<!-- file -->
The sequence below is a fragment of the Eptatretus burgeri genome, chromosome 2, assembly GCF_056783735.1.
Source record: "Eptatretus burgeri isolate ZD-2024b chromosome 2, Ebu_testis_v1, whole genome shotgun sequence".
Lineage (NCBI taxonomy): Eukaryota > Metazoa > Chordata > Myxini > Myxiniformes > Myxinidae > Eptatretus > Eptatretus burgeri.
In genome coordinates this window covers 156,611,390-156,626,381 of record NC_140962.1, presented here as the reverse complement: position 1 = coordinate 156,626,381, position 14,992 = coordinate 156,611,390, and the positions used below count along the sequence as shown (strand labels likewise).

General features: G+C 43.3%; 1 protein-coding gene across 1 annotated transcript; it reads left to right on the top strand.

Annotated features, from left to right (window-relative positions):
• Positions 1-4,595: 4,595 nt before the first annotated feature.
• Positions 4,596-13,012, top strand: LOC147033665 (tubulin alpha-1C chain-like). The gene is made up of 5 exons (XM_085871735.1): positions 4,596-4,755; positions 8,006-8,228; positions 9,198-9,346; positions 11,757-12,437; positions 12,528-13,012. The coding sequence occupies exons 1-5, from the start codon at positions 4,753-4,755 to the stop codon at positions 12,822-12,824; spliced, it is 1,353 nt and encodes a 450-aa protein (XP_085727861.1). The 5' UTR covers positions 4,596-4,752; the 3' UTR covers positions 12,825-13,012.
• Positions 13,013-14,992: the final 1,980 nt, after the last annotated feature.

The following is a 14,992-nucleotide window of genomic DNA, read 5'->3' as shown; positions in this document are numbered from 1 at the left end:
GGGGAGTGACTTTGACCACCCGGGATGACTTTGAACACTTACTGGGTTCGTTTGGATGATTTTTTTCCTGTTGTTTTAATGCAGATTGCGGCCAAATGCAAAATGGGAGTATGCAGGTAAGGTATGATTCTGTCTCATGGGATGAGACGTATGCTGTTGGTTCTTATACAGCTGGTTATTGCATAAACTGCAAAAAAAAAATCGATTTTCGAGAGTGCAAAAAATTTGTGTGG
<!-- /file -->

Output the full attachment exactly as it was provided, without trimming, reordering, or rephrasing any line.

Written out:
The sequence below is a fragment of the Eptatretus burgeri genome, chromosome 2, assembly GCF_056783735.1.
Source record: "Eptatretus burgeri isolate ZD-2024b chromosome 2, Ebu_testis_v1, whole genome shotgun sequence".
Lineage (NCBI taxonomy): Eukaryota > Metazoa > Chordata > Myxini > Myxiniformes > Myxinidae > Eptatretus > Eptatretus burgeri.
In genome coordinates this window covers 156,611,390-156,626,381 of record NC_140962.1, presented here as the reverse complement: position 1 = coordinate 156,626,381, position 14,992 = coordinate 156,611,390, and the positions used below count along the sequence as shown (strand labels likewise).

General features: G+C 43.3%; 1 protein-coding gene across 1 annotated transcript; it reads left to right on the top strand.

Annotated features, from left to right (window-relative positions):
• Positions 1-4,595: 4,595 nt before the first annotated feature.
• Positions 4,596-13,012, top strand: LOC147033665 (tubulin alpha-1C chain-like). The gene is made up of 5 exons (XM_085871735.1): positions 4,596-4,755; positions 8,006-8,228; positions 9,198-9,346; positions 11,757-12,437; positions 12,528-13,012. The coding sequence occupies exons 1-5, from the start codon at positions 4,753-4,755 to the stop codon at positions 12,822-12,824; spliced, it is 1,353 nt and encodes a 450-aa protein (XP_085727861.1). The 5' UTR covers positions 4,596-4,752; the 3' UTR covers positions 12,825-13,012.
• Positions 13,013-14,992: the final 1,980 nt, after the last annotated feature.

The following is a 14,992-nucleotide window of genomic DNA, read 5'->3' as shown; positions in this document are numbered from 1 at the left end:
GGGGAGTGACTTTGACCACCCGGGATGACTTTGAACACTTACTGGGTTCGTTTGGATGATTTTTTTCCTGTTGTTTTAATGCAGATTGCGGCCAAATGCAAAATGGGAGTATGCAGGTAAGGTATGATTCTGTCTCATGGGATGAGACGTATGCTGTTGGTTCTTATACAGCTGGTTATTGCATAAACTGCAAAAAAAAAATCGATTTTCGAGAGTGCAAAAAATTTGTGTGG